Christmas has become synonymous with turkey taking the pride of place at the roast dinner. From a turkey crown to a large whole bird fit for 12 guests, the meat is a tradition that many enjoy tucking into. Cooking your turkey to perfection will be the aim for many, with the bird serving as a key component on the meal for meat-eaters. And, with the majority of stores shutting up shop in the UK on Christmas Day, those on cooking duty will want to make sure they get it right. This is how to create the best moist turkey breast.
Cooking turkey is not always an easy task, and it’s important to remember that the length of time you’ll need will depend on its weight.
Jamie Oliver recommends that each kilo should equal around 35 to 40 minutes in the oven – meaning a 5kg bird will take around three to three and a half hours.
Check the progress of the meat by sticking a small, sharp knife into the thickest part of the thigh, and if the juices run clear and the meat pulls off easily, it’s likely the bird will be ready to remove from the oven.
According to the TV show Food Unwrapped, which put different methods to the test in the past, cooking the bird upside down will lead cooks to the most succulent breast meat and turkey crown.
That’s because the heat circulates around the oven – but don’t forget to turn the turkey over for 30 minutes before it’s due to be ready, in order to brown the top.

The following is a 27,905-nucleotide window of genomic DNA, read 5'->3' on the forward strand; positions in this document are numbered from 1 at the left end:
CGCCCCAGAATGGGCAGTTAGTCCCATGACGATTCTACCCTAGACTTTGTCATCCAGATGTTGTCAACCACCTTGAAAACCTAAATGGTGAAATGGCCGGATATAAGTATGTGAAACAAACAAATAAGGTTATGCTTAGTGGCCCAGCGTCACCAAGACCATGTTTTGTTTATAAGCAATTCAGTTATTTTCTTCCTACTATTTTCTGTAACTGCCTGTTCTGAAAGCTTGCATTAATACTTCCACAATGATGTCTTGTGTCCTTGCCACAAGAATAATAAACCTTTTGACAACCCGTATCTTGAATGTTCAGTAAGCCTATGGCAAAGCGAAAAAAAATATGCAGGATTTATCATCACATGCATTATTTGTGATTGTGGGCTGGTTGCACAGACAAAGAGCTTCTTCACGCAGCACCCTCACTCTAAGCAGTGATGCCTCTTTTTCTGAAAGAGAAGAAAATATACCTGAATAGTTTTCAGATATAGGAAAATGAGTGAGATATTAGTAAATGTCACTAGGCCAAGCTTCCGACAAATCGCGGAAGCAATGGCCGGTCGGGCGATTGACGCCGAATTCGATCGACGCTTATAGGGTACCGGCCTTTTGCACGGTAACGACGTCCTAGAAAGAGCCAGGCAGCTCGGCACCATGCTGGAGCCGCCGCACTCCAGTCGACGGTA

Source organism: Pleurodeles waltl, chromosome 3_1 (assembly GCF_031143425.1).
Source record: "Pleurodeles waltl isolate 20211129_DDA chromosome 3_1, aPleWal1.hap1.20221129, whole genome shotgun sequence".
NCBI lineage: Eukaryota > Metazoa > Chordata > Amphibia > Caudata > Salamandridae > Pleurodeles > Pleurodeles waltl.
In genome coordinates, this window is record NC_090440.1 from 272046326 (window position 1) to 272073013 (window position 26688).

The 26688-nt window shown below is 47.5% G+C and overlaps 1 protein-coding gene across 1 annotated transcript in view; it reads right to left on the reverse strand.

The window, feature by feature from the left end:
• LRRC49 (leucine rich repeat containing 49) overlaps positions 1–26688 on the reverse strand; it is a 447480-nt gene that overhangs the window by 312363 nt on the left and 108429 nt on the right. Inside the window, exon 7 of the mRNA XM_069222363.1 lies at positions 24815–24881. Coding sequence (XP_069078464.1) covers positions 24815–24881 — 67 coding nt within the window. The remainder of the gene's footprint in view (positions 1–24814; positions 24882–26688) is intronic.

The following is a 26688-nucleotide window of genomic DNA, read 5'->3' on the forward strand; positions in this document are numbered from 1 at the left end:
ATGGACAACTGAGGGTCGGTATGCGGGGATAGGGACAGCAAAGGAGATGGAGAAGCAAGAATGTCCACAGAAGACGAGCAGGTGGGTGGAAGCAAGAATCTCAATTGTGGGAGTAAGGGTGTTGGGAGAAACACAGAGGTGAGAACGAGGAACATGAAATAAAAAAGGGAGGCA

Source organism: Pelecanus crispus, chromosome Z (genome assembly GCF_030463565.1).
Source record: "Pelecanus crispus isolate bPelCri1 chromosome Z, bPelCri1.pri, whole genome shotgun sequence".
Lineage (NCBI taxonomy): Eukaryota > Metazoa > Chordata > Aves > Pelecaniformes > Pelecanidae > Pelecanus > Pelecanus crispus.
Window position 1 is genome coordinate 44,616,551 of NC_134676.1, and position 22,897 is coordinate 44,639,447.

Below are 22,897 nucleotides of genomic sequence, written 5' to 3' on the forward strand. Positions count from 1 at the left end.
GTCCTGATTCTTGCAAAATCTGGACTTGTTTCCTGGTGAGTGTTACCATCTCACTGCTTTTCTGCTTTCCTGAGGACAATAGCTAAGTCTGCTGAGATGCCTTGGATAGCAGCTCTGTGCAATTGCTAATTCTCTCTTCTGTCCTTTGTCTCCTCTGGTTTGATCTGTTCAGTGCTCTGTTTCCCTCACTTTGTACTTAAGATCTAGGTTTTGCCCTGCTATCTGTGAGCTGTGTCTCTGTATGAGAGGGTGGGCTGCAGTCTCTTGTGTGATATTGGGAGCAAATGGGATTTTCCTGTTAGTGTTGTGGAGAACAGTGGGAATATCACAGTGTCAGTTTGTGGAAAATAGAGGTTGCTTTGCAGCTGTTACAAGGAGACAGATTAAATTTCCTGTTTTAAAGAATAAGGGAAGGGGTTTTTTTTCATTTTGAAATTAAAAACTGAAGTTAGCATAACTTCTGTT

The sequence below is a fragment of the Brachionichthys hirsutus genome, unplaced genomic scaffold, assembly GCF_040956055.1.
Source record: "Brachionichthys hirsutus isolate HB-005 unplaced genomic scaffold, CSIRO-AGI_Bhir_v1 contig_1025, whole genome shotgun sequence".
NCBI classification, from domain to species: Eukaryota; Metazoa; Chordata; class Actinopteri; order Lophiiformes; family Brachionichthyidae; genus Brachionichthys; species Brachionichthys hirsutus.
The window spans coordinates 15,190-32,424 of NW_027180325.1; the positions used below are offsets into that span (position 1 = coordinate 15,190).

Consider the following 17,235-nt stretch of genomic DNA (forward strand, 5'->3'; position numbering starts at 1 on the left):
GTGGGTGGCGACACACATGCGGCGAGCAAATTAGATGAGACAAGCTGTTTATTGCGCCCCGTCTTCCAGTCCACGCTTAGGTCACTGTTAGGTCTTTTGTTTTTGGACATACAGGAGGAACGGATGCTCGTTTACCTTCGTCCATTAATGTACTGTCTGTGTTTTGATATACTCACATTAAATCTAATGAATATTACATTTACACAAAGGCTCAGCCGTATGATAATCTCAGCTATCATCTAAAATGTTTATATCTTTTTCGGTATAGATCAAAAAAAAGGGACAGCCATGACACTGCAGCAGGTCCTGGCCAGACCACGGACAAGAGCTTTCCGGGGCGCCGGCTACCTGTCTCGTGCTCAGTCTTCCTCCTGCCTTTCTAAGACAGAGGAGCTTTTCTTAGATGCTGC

Andy Morris, Chef Tutor for Waitrose Cookery School and previous owner of The Brackenbury, West London has also been on hand to share some top tips with Express.co.uk readers.
In particular, the chef has warned that those set to cook Christmas dinner may want to invest in a meat thermometer this year.
“Over cooking the bird, is one of the most heinous Christmas dinner crimes,” he said.
“The best way to avoid this happening is to invest in a meat thermometer. Put the thermometer into the deepest part of the leg and breast.
“Cooked turkey needs to be at 75 degrees Celsius on the meat thermometer for around two minutes.”
So what about ensuring succulence with your turkey breast? Andy suggests wet or dry brining the bird.
“Wet or dry brining the turkey is a fail-safe way of having delicious, succulent meat,” he explained.
“Wet-brining is my particular method of choice – this can be done 24 to 48 hours before Christmas Day – and I always add a nice blend of herbs and spices like star anise and parsley.”
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The chef continued: “Dry-brining – adding salt to the cavity and outside of the bird – also produces great results and again, this can be done on Christmas Eve.”
After the turkey has reached the 75 degrees Celsius, the meat will need to rest – for at least an hour, Andy advised.
“Most cooks worry that the meat will go cold, but this can be avoided by wrapping the turkey in two layers and tin foil and a clean tea towel,” the former restaurateur spilled.
“This method keeps the turkey piping hot.
“Don’t forget to transfer your bird to a dish that will collect the juices – rather than a chopping board – or you’ll have it running down the kitchen cabinets!”
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